We were at Shannondale Community Center for a summer week of service and recreation in the Current River NSRP. Jim Wilson was our guide with his many years of experience in construction as we repaired and applied vinyl siding to a house that had seen many additions with sidings in various degrees of disrepair. The elderly widow who resided there was very grateful for our crew of adults and youths who were helping her achieve a long-held dream.
The lady of the house helped in various ways. She gave us access to her inside toilet (which was not always available in the project houses we tackled). She provided water and iced tea for our refreshment. She pointed out the nest of copperheads in the patch of weeds at the east side of the house, and warned us that baby copperheads were as dangerous as adult ones, so we were very careful when we removed them to work there (They were very cute.). On the second day, when we were eating the sack lunches we had prepared as usual at breakfast in the Shannondale kitchen, she came out of the house with a beautiful carrot cake in a sheet cake pan—enough for all sixteen of us, though some of our group declined the gift. Several of us felt the obligation to have a piece of the cake, whether we liked carrot cake or not, because she had gone to the trouble of preparing it for us in gratitude for the work we were giving to her. I thought the cake was delicious. Danielle ate the cake but not the frosting. We finished the siding project soon after lunch and went on to other things.
That evening one of our group began to feel unwell and turned in early, skipping the campfire at the end of the day. I heard her vomiting as I went to bed. Not long after that someone else was headed to a noisy stomach-emptying in the common bathroom where we stayed. An hour later another one succumbed. The bathroom was becoming very busy, and no one had the luxury of being able to wait. Fortunately, the group shower house and toilet facility was not far away, and part of the group stayed at the community center building with its two bathrooms. About 2 A.M. yours truly of the iron stomach began to take my turn. It was a long miserable night, but as we compared notes, we came to the unavoidable conclusion that it was not an intestinal virus. Everyone who had eaten the cake with the cream cheese frosting had gotten ill. Everyone who had turned down the cake, and Danielle who had eaten the cake but not the frosting, had remained well. No one got a lot of sleep that night.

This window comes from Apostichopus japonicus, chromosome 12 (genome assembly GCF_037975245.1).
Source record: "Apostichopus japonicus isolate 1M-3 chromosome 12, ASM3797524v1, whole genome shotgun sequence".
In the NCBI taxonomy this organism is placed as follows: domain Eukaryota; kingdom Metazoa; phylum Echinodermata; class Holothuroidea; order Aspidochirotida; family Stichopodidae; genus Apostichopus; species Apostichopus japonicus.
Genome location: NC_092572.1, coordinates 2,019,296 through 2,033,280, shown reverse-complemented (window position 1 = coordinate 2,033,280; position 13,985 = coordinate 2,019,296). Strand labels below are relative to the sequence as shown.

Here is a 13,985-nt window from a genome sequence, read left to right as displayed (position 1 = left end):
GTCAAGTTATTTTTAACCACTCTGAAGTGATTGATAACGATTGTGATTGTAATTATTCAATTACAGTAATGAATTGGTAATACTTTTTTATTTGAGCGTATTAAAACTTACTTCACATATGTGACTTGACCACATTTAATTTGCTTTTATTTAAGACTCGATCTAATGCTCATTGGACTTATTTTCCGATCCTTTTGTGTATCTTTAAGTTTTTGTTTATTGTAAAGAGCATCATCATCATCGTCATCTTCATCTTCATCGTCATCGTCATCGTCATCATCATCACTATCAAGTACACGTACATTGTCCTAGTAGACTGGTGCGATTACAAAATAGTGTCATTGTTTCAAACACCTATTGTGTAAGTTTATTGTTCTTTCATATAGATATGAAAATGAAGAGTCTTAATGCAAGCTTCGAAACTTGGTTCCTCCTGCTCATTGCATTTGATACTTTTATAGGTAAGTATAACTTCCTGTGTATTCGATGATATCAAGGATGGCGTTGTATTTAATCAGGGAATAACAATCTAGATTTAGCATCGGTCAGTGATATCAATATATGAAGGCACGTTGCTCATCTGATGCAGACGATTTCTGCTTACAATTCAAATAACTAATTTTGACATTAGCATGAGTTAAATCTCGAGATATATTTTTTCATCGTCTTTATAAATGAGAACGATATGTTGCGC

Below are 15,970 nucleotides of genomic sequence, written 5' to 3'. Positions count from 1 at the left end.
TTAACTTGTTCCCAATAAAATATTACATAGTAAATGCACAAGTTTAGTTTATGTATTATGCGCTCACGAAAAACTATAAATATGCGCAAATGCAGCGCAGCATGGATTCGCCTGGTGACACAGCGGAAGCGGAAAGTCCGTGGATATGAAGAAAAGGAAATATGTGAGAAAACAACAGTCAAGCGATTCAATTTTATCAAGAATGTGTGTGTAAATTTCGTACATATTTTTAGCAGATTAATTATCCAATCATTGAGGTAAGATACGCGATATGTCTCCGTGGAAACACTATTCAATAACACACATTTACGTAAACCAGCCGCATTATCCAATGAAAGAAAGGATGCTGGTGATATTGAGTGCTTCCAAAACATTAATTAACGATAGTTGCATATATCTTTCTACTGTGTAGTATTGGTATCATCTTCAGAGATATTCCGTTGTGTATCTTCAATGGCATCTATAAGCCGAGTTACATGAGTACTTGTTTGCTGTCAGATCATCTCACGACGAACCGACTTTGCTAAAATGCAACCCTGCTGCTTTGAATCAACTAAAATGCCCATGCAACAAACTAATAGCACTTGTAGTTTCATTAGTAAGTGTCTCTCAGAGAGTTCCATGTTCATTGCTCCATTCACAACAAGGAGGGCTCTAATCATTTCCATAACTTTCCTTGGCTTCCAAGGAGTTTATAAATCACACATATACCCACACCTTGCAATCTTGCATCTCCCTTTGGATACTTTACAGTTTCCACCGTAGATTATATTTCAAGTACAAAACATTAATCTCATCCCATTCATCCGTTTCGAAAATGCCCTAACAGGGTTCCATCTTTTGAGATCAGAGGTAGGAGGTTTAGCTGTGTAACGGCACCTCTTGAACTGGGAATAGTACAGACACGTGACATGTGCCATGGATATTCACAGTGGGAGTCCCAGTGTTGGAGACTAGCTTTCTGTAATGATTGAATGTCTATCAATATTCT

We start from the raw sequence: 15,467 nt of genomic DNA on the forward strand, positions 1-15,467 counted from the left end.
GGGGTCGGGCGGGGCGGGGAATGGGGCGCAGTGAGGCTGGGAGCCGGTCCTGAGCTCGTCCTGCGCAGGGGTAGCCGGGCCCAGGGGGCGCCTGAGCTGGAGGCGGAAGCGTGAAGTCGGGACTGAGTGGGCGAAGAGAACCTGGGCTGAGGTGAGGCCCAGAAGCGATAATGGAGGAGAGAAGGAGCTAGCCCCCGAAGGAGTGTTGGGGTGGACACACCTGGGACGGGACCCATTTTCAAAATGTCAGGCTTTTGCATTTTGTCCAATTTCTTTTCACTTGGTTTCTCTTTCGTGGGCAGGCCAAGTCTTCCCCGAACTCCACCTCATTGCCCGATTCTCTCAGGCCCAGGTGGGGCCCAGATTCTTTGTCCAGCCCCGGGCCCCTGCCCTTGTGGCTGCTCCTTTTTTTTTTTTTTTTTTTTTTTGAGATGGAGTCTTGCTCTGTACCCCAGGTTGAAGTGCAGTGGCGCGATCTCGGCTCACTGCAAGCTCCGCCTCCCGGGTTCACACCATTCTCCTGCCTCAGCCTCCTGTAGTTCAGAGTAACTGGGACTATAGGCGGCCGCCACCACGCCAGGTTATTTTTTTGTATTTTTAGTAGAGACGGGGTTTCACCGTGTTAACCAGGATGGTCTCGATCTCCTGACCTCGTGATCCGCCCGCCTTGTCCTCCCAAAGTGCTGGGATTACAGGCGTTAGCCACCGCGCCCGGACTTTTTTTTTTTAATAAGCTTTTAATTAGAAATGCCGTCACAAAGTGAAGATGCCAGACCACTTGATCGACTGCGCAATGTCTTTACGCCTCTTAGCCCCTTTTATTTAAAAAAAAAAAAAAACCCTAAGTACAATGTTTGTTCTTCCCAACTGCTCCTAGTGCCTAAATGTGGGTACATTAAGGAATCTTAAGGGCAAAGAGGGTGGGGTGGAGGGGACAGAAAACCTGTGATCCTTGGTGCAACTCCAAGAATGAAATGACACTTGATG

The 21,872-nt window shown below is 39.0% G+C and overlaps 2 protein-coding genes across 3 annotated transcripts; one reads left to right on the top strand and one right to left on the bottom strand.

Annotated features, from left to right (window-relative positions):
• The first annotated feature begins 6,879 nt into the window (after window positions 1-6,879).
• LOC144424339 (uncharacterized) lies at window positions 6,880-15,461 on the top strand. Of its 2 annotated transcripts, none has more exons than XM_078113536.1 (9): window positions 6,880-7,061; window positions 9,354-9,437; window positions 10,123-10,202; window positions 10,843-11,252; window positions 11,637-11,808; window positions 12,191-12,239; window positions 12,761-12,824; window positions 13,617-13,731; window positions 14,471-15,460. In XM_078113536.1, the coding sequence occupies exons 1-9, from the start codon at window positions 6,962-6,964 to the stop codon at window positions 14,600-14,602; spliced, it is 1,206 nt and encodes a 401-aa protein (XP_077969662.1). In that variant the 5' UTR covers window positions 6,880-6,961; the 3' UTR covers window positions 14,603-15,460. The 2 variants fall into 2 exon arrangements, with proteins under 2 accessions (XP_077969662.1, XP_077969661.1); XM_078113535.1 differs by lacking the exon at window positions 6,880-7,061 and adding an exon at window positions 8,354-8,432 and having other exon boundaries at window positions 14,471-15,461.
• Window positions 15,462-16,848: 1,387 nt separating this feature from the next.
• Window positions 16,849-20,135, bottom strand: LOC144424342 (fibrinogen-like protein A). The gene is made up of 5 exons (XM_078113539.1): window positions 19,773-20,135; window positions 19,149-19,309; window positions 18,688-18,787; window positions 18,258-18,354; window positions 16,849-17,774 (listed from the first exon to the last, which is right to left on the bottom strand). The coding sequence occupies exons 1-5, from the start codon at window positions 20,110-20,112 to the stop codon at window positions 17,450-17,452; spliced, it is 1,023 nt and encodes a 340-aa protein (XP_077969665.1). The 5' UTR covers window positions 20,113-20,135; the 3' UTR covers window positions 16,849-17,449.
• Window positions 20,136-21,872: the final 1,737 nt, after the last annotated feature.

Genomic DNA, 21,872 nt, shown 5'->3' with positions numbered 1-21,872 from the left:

The morning dawned beautifully, and some of our group enjoyed breakfast. I had some toast and a little coke. We had promised to tackle another task, which was to help an area resident move her household furnishings into storage until another place became available. Enough of us were in good shape to do the job, and most of the rest of us tagged along, getting stronger as the hours passed.
As miserable as the night was, I would not have changed it. From that point on “carrot cake” became our humorous code phrase for anything that was a well-intentioned but questionable gift. Sometimes we learned to say “thanks” but “no thanks,” but it is always a challenge to be gracious when refusing a gift.